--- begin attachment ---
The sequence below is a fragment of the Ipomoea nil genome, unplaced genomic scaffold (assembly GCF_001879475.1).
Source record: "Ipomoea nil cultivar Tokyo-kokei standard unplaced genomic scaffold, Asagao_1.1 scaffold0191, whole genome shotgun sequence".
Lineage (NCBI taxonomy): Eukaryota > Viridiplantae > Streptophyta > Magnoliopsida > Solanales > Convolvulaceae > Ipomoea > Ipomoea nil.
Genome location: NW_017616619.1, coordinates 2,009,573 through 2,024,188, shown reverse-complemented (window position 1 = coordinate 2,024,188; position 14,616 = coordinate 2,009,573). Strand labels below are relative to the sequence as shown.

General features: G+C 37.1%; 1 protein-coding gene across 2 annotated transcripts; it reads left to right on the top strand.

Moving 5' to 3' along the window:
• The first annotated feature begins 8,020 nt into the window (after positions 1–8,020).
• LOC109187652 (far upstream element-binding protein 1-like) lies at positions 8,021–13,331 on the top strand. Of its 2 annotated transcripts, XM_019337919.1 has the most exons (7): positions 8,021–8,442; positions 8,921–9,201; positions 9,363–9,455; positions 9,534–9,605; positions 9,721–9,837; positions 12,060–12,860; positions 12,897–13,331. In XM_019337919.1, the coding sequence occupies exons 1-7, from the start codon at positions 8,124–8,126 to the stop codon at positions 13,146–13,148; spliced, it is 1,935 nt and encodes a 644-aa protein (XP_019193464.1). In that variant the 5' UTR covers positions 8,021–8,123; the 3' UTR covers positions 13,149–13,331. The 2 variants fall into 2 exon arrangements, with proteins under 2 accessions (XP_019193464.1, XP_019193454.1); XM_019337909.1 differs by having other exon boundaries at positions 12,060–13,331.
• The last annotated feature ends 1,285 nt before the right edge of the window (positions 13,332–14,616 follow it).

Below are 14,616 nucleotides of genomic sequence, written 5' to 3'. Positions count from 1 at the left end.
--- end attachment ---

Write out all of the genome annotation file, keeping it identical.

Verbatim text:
The sequence below is a fragment of the Ipomoea nil genome, unplaced genomic scaffold (assembly GCF_001879475.1).
Source record: "Ipomoea nil cultivar Tokyo-kokei standard unplaced genomic scaffold, Asagao_1.1 scaffold0191, whole genome shotgun sequence".
Lineage (NCBI taxonomy): Eukaryota > Viridiplantae > Streptophyta > Magnoliopsida > Solanales > Convolvulaceae > Ipomoea > Ipomoea nil.
Genome location: NW_017616619.1, coordinates 2,009,573 through 2,024,188, shown reverse-complemented (window position 1 = coordinate 2,024,188; position 14,616 = coordinate 2,009,573). Strand labels below are relative to the sequence as shown.

General features: G+C 37.1%; 1 protein-coding gene across 2 annotated transcripts; it reads left to right on the top strand.

Moving 5' to 3' along the window:
• The first annotated feature begins 8,020 nt into the window (after positions 1–8,020).
• LOC109187652 (far upstream element-binding protein 1-like) lies at positions 8,021–13,331 on the top strand. Of its 2 annotated transcripts, XM_019337919.1 has the most exons (7): positions 8,021–8,442; positions 8,921–9,201; positions 9,363–9,455; positions 9,534–9,605; positions 9,721–9,837; positions 12,060–12,860; positions 12,897–13,331. In XM_019337919.1, the coding sequence occupies exons 1-7, from the start codon at positions 8,124–8,126 to the stop codon at positions 13,146–13,148; spliced, it is 1,935 nt and encodes a 644-aa protein (XP_019193464.1). In that variant the 5' UTR covers positions 8,021–8,123; the 3' UTR covers positions 13,149–13,331. The 2 variants fall into 2 exon arrangements, with proteins under 2 accessions (XP_019193464.1, XP_019193454.1); XM_019337909.1 differs by having other exon boundaries at positions 12,060–13,331.
• The last annotated feature ends 1,285 nt before the right edge of the window (positions 13,332–14,616 follow it).

Below are 14,616 nucleotides of genomic sequence, written 5' to 3'. Positions count from 1 at the left end.